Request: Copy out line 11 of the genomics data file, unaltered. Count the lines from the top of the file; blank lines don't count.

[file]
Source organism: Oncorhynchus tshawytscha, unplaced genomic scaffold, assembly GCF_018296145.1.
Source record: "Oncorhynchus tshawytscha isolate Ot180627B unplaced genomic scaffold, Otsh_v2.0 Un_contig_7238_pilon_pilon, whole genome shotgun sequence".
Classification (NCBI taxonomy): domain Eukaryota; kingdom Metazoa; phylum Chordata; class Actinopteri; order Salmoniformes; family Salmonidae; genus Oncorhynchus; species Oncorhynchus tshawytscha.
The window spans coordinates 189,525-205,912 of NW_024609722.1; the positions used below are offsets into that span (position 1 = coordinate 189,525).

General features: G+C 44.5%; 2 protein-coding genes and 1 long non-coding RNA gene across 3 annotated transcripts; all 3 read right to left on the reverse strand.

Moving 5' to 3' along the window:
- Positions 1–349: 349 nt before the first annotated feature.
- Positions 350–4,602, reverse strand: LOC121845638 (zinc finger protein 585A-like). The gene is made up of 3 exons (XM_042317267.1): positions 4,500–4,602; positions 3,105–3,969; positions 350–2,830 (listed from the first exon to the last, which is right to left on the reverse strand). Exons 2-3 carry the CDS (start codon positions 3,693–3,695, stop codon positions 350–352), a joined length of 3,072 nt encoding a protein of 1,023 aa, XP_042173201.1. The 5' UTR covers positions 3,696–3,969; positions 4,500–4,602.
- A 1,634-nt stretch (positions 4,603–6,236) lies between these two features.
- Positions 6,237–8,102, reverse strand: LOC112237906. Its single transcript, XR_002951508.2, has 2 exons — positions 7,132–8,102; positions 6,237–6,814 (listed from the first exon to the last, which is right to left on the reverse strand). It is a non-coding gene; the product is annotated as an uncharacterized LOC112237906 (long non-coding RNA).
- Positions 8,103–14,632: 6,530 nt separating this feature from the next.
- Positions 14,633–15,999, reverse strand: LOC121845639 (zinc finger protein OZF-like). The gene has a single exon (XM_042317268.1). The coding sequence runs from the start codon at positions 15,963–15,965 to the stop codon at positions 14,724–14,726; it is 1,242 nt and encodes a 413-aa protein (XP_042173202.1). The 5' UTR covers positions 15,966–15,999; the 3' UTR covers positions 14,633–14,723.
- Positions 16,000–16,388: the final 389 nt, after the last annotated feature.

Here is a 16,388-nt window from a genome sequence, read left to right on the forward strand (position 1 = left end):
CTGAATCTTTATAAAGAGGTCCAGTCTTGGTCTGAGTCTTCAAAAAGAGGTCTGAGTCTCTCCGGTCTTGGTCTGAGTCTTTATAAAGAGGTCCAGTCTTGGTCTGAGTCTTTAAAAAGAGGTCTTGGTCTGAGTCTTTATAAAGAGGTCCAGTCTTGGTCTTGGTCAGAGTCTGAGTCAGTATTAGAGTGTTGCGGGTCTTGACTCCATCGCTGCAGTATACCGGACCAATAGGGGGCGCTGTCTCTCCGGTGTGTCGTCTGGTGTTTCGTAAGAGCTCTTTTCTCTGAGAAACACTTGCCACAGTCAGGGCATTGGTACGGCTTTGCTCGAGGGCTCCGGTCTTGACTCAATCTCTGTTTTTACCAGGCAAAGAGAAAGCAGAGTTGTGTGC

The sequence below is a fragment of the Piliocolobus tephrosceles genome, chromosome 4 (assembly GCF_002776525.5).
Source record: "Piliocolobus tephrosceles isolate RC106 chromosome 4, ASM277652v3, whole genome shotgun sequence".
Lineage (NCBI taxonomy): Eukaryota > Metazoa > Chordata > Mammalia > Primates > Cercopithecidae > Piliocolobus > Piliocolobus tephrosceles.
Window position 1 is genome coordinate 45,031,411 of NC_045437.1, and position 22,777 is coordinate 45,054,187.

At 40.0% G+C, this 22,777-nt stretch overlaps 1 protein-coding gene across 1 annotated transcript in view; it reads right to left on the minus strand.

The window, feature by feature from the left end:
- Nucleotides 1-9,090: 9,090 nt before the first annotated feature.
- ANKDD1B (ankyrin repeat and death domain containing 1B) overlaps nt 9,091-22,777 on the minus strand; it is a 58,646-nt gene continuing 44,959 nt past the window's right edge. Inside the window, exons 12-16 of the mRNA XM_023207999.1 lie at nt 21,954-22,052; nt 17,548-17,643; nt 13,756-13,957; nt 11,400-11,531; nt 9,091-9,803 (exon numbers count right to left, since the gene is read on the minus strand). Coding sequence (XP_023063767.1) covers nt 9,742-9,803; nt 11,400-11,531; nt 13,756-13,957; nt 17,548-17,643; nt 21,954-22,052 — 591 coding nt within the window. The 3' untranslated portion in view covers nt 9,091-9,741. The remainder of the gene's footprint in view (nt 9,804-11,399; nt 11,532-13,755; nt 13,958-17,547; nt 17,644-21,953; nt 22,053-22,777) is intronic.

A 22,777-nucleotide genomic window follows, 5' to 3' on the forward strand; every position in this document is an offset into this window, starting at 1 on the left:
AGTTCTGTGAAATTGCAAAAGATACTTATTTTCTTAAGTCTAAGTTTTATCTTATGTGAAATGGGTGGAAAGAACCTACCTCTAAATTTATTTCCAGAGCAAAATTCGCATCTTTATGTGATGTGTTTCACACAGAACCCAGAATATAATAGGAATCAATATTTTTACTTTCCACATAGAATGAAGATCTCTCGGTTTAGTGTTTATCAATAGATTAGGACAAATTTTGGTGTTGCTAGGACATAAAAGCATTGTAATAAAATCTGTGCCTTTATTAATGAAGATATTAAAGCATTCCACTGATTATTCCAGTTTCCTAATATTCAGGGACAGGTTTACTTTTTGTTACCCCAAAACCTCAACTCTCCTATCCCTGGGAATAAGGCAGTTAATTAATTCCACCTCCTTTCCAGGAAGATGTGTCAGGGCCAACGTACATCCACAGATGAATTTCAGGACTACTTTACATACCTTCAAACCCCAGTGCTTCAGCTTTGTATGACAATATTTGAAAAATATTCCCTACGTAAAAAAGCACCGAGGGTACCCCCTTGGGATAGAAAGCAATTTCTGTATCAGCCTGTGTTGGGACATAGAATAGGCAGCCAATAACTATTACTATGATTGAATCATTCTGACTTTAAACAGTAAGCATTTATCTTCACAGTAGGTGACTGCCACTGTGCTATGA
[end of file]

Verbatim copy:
- Positions 8,103–14,632: 6,530 nt separating this feature from the next.